In a video posted to the Opelika hospital’s Facebook page, hospital staff line a hallway and cheer 48-year-old Tony Thornton as he is wheeled from the ICU to a regular hospital room.

Thornton, who lives in Auburn, was admitted to EAMC on March 20 and intubated, the hospital said in a statement Tuesday.

Thornton was removed from a ventilator on Sunday and was moved to a regular room Tuesday, according to the hospital.

“I am still weak, but feeling pretty good. I talked to my wife for the first time and that was wonderful,” Thornton said Tuesday, according to the hospital. “People need to follow the guidelines. This is a big deal.”

In addition to Thornton’s improvements, 29 other hospitalized COVID-19 patients have been discharged from EAMC.

As of Tuesday evening, there were 2,197 confirmed COVID-19 cases in Alabama and 64 reported deaths from the virus, according to the Alabama Department of Public Health. There have been a total of 271 COVID-19 hospitalizations statewide.

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Layoffs, pay cuts and potential closures: Alabama hospitals strapped for cash

Chip Brownlee

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Pickens County Medical Center was the most recent rural hospital in Alabama to close. It closed in early March before the coronavirus.

More than half of Alabama’s hospitals were already in a precarious situation before coronavirus.

About 52 percent of the state’s hospitals had negative total margins before COVID-19, and 75 percent of them had negative operating margins, according to Alabama Hospital Association President Donald Williamson.

In layman’s terms, they were bleeding money.

Rural hospitals were in much worse shape. Nearly 90 percent of them had negative operating margins before the coronavirus outbreak. In the last eight years, at least 13 hospitals have closed in the state. More than half were in rural areas.

The last to close was Pickens County Medical Center in Carrollton, Alabama, which closed last month, leaving the rural county west of Tuscaloosa without a hospital. The next-closest hospital is more than 30 miles away.

But with COVID-19 impacting nearly every aspect of life, even in Alabama’s least-populated counties, hospitals, especially the small ones, have gone from bleeding money to hemorrhaging it.

“Hospitals around the country are struggling. Everyone’s bleeding. It’s just that we have less blood,” said Ryan Kelly, the executive director of the Alabama Rural Health Association, a group that represents the state’s rural hospitals and clinics. “If everyone is dying, we’re going to die quicker. It’s not a good position to be in.”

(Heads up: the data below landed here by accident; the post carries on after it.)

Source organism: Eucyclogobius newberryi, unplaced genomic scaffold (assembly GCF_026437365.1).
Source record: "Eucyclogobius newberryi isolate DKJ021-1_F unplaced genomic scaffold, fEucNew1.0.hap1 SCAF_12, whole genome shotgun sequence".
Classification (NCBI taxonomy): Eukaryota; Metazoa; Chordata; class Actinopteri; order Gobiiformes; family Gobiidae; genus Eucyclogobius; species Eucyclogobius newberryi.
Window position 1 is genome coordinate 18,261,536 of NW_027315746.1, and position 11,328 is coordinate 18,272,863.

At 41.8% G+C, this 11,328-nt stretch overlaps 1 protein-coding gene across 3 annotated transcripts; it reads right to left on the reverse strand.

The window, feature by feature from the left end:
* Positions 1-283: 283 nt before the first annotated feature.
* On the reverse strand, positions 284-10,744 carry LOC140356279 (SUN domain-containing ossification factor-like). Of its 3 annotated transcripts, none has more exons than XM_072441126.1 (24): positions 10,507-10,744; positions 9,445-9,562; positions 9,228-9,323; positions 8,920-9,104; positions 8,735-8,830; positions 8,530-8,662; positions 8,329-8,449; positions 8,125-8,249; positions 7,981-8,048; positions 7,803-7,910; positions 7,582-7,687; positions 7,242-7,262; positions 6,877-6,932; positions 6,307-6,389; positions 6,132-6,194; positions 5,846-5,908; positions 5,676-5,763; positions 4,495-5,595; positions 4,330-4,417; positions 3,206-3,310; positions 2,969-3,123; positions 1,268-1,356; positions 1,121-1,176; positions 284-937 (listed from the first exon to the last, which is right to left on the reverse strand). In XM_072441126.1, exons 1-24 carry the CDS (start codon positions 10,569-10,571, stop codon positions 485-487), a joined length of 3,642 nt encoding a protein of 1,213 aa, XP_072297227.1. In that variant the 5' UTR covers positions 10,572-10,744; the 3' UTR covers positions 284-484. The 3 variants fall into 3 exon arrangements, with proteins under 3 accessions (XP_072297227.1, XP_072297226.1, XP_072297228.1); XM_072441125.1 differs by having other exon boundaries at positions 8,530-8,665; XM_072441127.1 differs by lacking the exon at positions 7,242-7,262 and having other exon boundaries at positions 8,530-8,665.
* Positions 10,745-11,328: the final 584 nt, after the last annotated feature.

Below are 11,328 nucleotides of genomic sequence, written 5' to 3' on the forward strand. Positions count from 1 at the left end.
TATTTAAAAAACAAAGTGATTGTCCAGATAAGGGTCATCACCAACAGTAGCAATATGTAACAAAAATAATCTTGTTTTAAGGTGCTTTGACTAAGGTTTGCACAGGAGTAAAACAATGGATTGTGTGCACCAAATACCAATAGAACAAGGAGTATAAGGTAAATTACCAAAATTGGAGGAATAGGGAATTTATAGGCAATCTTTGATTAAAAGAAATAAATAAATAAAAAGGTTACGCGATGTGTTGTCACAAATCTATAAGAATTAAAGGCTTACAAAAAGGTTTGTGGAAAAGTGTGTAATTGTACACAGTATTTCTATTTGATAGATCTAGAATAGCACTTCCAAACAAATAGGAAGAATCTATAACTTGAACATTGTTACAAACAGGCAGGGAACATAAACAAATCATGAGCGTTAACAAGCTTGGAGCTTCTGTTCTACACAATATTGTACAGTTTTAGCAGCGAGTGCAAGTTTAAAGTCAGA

The outbreak of the coronavirus has forced officials to take extraordinary measures to protect the public. But these measures, meant to protect hospitals from being overwhelmed, are also exposing a deep and precarious situation underlying Alabama’s health care system.

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Smaller budgets mean less to trim. There is only so much that can be cut. And if it was trimmable, these cash-strapped hospitals have probably already cut it. More efficiency can’t solve these hospitals’ problems.

The pandemic prompted state officials to cancel elective procedures, which are generally more profitable and account for a large portion of most hospitals’ revenues.

“Elective surgeries were really the only way some of these hospitals could make money,” Williamson said. “Coronavirus is seriously stressing hospitals.”

But elective procedures being canceled or postponed is not the only hit hospitals are taking. Sources of revenue from many other nonessential services have also dried up.

“They can’t really do a lot of wellness and prevention, because that’s not high on people’s radar, either,” Kelly said of the rural hospitals. “We’ve kind of built our health care infrastructure to be more wellness and prevention heavy. And that was great until something like this when wellness and prevention are seen more as luxuries. Now we’re back to just treating the sick patients, especially the critically sick.”

Fewer patients are showing up in emergency rooms, Kelly said, further cutting into costs. Telehealth and telemedicine is a growing revenue stream at these hospitals, but it is not yet in a position to match the lost revenue.

“It’s a tough position for everyone to be in,” Kelly said. “Most of our revenue was built off these other procedures that have largely stopped or, at a minimum, slowed.”

According to the Chartis Center for Rural Health, about a quarter of Alabama’s 45 rural hospitals are among a few hundred rural hospitals across the country considered “most vulnerable” to closure. The same report found that rural hospitals in states that have not expanded Medicaid are more vulnerable to closure.

Kelly said Medicaid expansion, at this point, wouldn’t be a “silver bullet” to solve the financial problems facing the state’s rural hospitals, though it could help. The Alabama Hospital Association, though, has advocated for Medicaid expansion to bolster revenues for the state’s hospitals and expand health care access.